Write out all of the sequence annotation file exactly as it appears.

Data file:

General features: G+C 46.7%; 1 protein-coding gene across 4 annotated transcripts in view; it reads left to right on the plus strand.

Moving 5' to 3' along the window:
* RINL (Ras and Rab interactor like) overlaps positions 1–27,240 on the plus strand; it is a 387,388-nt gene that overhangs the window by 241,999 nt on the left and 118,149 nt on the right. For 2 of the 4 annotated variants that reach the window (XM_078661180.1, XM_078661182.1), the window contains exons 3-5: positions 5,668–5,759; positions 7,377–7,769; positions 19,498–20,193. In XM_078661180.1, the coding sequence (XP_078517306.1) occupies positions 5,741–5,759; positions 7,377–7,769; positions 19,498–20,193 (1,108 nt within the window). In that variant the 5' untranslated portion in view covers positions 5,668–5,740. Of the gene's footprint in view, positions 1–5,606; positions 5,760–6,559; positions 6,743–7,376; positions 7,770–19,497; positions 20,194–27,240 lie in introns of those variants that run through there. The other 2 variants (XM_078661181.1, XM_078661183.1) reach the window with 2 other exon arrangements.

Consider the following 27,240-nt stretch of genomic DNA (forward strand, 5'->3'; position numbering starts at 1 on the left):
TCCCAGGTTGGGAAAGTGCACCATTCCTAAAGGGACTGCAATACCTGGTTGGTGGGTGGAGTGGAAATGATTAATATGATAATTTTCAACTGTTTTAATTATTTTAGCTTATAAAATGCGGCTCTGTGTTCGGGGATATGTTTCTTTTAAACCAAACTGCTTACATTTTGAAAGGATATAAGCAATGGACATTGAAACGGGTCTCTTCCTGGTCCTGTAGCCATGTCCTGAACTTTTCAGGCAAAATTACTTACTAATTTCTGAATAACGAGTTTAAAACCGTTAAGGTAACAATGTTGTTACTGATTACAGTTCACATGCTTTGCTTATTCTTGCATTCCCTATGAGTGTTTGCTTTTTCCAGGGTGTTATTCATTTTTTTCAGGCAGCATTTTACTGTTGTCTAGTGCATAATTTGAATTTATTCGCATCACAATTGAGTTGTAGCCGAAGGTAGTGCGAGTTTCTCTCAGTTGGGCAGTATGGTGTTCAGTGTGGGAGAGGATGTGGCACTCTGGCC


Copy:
General features: G+C 46.7%; 1 protein-coding gene across 4 annotated transcripts in view; it reads left to right on the plus strand.

Moving 5' to 3' along the window:
* RINL (Ras and Rab interactor like) overlaps positions 1–27,240 on the plus strand; it is a 387,388-nt gene that overhangs the window by 241,999 nt on the left and 118,149 nt on the right. For 2 of the 4 annotated variants that reach the window (XM_078661180.1, XM_078661182.1), the window contains exons 3-5: positions 5,668–5,759; positions 7,377–7,769; positions 19,498–20,193. In XM_078661180.1, the coding sequence (XP_078517306.1) occupies positions 5,741–5,759; positions 7,377–7,769; positions 19,498–20,193 (1,108 nt within the window). In that variant the 5' untranslated portion in view covers positions 5,668–5,740. Of the gene's footprint in view, positions 1–5,606; positions 5,760–6,559; positions 6,743–7,376; positions 7,770–19,497; positions 20,194–27,240 lie in introns of those variants that run through there. The other 2 variants (XM_078661181.1, XM_078661183.1) reach the window with 2 other exon arrangements.

Consider the following 27,240-nt stretch of genomic DNA (forward strand, 5'->3'; position numbering starts at 1 on the left):
TCCCAGGTTGGGAAAGTGCACCATTCCTAAAGGGACTGCAATACCTGGTTGGTGGGTGGAGTGGAAATGATTAATATGATAATTTTCAACTGTTTTAATTATTTTAGCTTATAAAATGCGGCTCTGTGTTCGGGGATATGTTTCTTTTAAACCAAACTGCTTACATTTTGAAAGGATATAAGCAATGGACATTGAAACGGGTCTCTTCCTGGTCCTGTAGCCATGTCCTGAACTTTTCAGGCAAAATTACTTACTAATTTCTGAATAACGAGTTTAAAACCGTTAAGGTAACAATGTTGTTACTGATTACAGTTCACATGCTTTGCTTATTCTTGCATTCCCTATGAGTGTTTGCTTTTTCCAGGGTGTTATTCATTTTTTTCAGGCAGCATTTTACTGTTGTCTAGTGCATAATTTGAATTTATTCGCATCACAATTGAGTTGTAGCCGAAGGTAGTGCGAGTTTCTCTCAGTTGGGCAGTATGGTGTTCAGTGTGGGAGAGGATGTGGCACTCTGGCC